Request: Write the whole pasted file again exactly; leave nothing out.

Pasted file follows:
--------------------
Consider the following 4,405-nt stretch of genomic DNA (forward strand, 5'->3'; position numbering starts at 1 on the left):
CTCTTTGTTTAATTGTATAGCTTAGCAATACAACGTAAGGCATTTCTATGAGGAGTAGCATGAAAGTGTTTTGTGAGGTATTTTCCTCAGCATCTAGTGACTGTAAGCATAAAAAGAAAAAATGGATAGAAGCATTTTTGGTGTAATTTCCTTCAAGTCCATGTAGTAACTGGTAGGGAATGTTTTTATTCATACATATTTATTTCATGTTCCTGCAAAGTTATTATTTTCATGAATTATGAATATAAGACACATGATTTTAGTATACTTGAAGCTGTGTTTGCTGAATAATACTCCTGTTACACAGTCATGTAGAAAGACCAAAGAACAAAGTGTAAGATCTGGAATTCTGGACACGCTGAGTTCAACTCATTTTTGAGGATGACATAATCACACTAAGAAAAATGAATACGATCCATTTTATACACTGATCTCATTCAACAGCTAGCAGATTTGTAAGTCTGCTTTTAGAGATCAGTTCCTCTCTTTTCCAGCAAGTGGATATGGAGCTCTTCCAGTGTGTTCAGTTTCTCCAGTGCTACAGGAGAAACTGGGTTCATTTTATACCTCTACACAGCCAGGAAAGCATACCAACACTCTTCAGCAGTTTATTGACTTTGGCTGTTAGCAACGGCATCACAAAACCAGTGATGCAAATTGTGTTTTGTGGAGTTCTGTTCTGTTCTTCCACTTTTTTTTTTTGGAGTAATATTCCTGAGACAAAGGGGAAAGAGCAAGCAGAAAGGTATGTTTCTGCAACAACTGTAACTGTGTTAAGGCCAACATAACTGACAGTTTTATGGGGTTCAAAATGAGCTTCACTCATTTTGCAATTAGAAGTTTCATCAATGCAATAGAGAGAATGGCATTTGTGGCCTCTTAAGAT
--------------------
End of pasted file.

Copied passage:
Consider the following 4,405-nt stretch of genomic DNA (forward strand, 5'->3'; position numbering starts at 1 on the left):
CTCTTTGTTTAATTGTATAGCTTAGCAATACAACGTAAGGCATTTCTATGAGGAGTAGCATGAAAGTGTTTTGTGAGGTATTTTCCTCAGCATCTAGTGACTGTAAGCATAAAAAGAAAAAATGGATAGAAGCATTTTTGGTGTAATTTCCTTCAAGTCCATGTAGTAACTGGTAGGGAATGTTTTTATTCATACATATTTATTTCATGTTCCTGCAAAGTTATTATTTTCATGAATTATGAATATAAGACACATGATTTTAGTATACTTGAAGCTGTGTTTGCTGAATAATACTCCTGTTACACAGTCATGTAGAAAGACCAAAGAACAAAGTGTAAGATCTGGAATTCTGGACACGCTGAGTTCAACTCATTTTTGAGGATGACATAATCACACTAAGAAAAATGAATACGATCCATTTTATACACTGATCTCATTCAACAGCTAGCAGATTTGTAAGTCTGCTTTTAGAGATCAGTTCCTCTCTTTTCCAGCAAGTGGATATGGAGCTCTTCCAGTGTGTTCAGTTTCTCCAGTGCTACAGGAGAAACTGGGTTCATTTTATACCTCTACACAGCCAGGAAAGCATACCAACACTCTTCAGCAGTTTATTGACTTTGGCTGTTAGCAACGGCATCACAAAACCAGTGATGCAAATTGTGTTTTGTGGAGTTCTGTTCTGTTCTTCCACTTTTTTTTTTTGGAGTAATATTCCTGAGACAAAGGGGAAAGAGCAAGCAGAAAGGTATGTTTCTGCAACAACTGTAACTGTGTTAAGGCCAACATAACTGACAGTTTTATGGGGTTCAAAATGAGCTTCACTCATTTTGCAATTAGAAGTTTCATCAATGCAATAGAGAGAATGGCATTTGTGGCCTCTTAAGAT